A closer look at 'Save the Swamp'

      The_Swamp_MONITOR.png
      The Swamp

      Call it what you want—the administrative state, big bureaucracy or The Swamp—social scientist and author Thomas Krannawitter says it’s only grown larger in the 25 years he’s been studying and speaking out against it. Now he’s trying a different approach. In his book “Save the Swamp,” he uses humor and satire to make his point.

      Sharyl: How do you define the modern swamp?

      Krannawitter: The modern swamp is what some of us social scientists call the administrative state, meaning unelected government employees who have the power to issue and enforce regulations as if they're law. So think of every federal regulatory agency from the, the EPA to the IRS to the SEC to, right? All these things. For most people, it's very unclear what the connection is between elected members of government and the millions of unelected bureaucrats who are out there telling people how to run their businesses and use their property. I step into the character as an advisor for bureaucrats. I'm going to give you tips on how to make the most out of your government position. So I give advice on how you can go harass people as an unelected bureaucrat. Maybe you have an ex-spouse, maybe someone you don't like. You can go harass them, shut their business down. Nothing's going to happen to you. Bureaucrats never get fired. I have a chapter in there on how results don't matter when it comes to government programs and policies and regulations. These are all tools to exercise control over other people. Nobody cares about the actual results. And I trot out one example after another, perhaps the biggest being the war on poverty that was announced in 1965, war not just to reduce poverty but eliminate poverty in the United States. We've spent $25,000,000,000,000 on the war to end poverty and poverty rates have actually gone up in recent years. And yet all of these programs stay in place.

      Sharyl: I've heard people argue that President Trump has made the swamp worse. I've heard people argue that President Obama started the swamp. What is your take on that?

      Krannawitter: The swamp is over a hundred years old. This problem did not start with Trump. It didn't start with Obama. This goes back to the 1870s and 1880s. And the idea was that ‘government by unelected experts is better than government by elected rubes because people who get elected, all they do is, they're not necessarily intelligent. They don't have expertise. They just lie and bribe and promise things they can't deliver, flatter people. And that's how they get elected.’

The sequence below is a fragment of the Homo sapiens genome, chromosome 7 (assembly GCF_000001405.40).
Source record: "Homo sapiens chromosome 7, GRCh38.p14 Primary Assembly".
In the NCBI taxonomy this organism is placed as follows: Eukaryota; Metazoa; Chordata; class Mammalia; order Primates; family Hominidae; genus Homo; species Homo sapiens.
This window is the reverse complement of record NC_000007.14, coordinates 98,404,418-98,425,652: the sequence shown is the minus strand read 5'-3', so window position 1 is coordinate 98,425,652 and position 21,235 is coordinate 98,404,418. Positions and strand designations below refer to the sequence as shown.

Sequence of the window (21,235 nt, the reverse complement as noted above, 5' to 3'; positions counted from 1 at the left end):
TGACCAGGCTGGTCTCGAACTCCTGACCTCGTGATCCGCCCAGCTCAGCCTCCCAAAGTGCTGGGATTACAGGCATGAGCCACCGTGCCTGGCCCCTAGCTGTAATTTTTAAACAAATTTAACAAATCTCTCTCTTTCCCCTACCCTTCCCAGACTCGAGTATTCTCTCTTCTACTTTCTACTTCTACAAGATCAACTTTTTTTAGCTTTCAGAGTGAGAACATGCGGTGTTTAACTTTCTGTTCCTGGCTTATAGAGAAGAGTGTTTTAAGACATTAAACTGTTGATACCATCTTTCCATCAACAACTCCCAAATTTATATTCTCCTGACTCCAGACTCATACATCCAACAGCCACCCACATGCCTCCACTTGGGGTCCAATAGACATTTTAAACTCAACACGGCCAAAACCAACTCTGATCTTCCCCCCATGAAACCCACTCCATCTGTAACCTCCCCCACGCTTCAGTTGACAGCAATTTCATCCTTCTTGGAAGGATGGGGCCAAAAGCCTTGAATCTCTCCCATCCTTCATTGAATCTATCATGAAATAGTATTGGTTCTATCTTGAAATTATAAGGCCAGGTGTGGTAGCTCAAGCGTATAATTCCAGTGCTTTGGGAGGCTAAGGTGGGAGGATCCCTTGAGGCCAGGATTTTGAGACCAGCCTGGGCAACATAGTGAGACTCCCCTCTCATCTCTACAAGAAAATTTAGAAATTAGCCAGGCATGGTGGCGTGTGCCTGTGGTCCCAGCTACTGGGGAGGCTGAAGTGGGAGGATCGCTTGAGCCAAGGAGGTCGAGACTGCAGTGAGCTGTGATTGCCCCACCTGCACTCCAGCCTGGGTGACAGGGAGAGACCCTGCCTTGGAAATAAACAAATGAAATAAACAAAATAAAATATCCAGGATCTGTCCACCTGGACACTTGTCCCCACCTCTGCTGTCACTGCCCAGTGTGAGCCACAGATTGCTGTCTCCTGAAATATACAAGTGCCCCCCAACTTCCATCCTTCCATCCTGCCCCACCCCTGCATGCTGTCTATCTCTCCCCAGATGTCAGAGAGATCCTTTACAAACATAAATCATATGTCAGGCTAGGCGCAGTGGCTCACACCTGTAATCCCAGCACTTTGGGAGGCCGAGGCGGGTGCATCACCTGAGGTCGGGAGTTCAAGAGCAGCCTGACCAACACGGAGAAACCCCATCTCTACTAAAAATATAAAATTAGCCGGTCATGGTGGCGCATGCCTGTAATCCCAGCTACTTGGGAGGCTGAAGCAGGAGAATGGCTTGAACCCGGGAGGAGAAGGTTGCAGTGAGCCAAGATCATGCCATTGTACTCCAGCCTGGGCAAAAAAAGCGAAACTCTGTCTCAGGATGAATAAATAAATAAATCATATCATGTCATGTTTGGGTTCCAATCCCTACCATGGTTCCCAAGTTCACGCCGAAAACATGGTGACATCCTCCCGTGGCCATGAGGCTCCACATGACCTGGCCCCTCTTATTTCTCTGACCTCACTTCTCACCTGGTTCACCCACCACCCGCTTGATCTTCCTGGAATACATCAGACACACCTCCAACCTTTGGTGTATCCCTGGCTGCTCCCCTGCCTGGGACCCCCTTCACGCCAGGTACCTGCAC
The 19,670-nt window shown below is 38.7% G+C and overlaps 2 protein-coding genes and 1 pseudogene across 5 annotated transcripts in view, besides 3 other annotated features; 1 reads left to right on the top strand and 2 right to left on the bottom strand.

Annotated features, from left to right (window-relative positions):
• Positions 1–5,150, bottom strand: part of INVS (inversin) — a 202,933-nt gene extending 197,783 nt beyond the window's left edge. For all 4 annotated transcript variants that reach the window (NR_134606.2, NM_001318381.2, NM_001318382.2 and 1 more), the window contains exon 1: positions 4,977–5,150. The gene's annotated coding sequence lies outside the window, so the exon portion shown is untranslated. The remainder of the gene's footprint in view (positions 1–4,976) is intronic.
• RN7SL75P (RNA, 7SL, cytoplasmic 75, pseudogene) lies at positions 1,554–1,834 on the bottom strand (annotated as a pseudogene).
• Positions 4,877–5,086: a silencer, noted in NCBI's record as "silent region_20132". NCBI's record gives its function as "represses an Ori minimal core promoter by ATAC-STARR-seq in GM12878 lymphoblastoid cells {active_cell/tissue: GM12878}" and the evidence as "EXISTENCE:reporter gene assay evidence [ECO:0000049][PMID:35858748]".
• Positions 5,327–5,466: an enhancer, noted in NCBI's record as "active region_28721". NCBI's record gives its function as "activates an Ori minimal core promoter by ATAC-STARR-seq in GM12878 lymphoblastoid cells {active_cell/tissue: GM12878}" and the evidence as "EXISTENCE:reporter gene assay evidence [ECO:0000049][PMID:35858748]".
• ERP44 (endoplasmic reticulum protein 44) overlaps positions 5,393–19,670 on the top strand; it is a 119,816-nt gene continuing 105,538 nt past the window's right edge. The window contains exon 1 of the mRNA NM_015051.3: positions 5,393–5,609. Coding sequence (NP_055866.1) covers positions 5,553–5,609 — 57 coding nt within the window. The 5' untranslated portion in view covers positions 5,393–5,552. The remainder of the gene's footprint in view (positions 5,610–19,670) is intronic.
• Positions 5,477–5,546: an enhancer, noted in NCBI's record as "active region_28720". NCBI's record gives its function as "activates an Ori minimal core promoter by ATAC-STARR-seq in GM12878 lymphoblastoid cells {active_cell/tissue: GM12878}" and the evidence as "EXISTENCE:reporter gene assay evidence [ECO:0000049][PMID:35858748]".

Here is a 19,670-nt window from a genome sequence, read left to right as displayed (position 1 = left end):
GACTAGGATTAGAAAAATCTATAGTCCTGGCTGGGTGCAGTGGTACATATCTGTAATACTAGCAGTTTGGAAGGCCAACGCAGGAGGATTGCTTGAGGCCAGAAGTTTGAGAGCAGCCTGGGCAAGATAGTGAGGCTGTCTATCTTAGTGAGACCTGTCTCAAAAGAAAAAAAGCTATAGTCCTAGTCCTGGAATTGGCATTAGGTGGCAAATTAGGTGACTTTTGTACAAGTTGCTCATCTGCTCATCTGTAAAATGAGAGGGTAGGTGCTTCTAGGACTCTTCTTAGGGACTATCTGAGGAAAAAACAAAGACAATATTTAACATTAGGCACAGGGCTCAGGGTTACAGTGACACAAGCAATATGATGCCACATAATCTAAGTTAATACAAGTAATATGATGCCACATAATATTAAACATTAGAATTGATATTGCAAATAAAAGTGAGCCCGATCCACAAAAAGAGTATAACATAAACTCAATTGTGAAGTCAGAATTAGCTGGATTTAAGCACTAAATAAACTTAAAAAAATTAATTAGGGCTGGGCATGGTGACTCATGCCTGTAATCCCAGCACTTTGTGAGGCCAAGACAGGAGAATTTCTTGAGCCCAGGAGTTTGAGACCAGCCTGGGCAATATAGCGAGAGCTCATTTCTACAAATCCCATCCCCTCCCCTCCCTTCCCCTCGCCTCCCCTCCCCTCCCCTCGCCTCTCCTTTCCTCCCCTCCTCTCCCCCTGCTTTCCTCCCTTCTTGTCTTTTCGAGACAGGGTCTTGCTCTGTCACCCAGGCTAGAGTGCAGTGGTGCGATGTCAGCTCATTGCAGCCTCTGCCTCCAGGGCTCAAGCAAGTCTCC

Sharyl: Well, there is some truth, right?

      Krannawitter: And there is some truth to that - and that's what gave the progressive movement its initial momentum.

      Sharyl: So the idea is that persistent bureaucracy would be a virtue, not a vice?

      Krannawitter: Yes. In fact, the early social scientists who were sketching out the plan of what an administrative state would look like, they often used the phrase, “the permanent government.” And the way they wrote about it, they said, ‘You know, we'll still have elections, and elections are really useful because elections distract citizens. Every two years, there are elections and Republicans and Democrats are yelling at each other and calling each other names, and meanwhile there's this gigantic Leviathan of a permanent government that is in no way affected by the results of the election.’ So in that sense, elections actually serve a useful purpose for those who are supporters of the swamp.

      Sharyl: How does your book end?

      Krannawitter: My book ends in a satirical ironic way arguing that, right now the real problem with the swamp is it's much too small. There are all these areas of life that, that regulators don't have total control over. When you look at working employed Americans right now, about one out of six working Americans work for government directly. And I say, I end by saying “That's outrageous! We can't have just one out of six! We need to have three or four out of six. At least half the population should be working for government at some level to provide safety and security for everyone else as well as subsidizing whatever people need subsidizing.” So that's the end of the book.

      Krannawitter says he hopes our true story ends differently with free, self-governing citizens challenging the swamp — not saving it.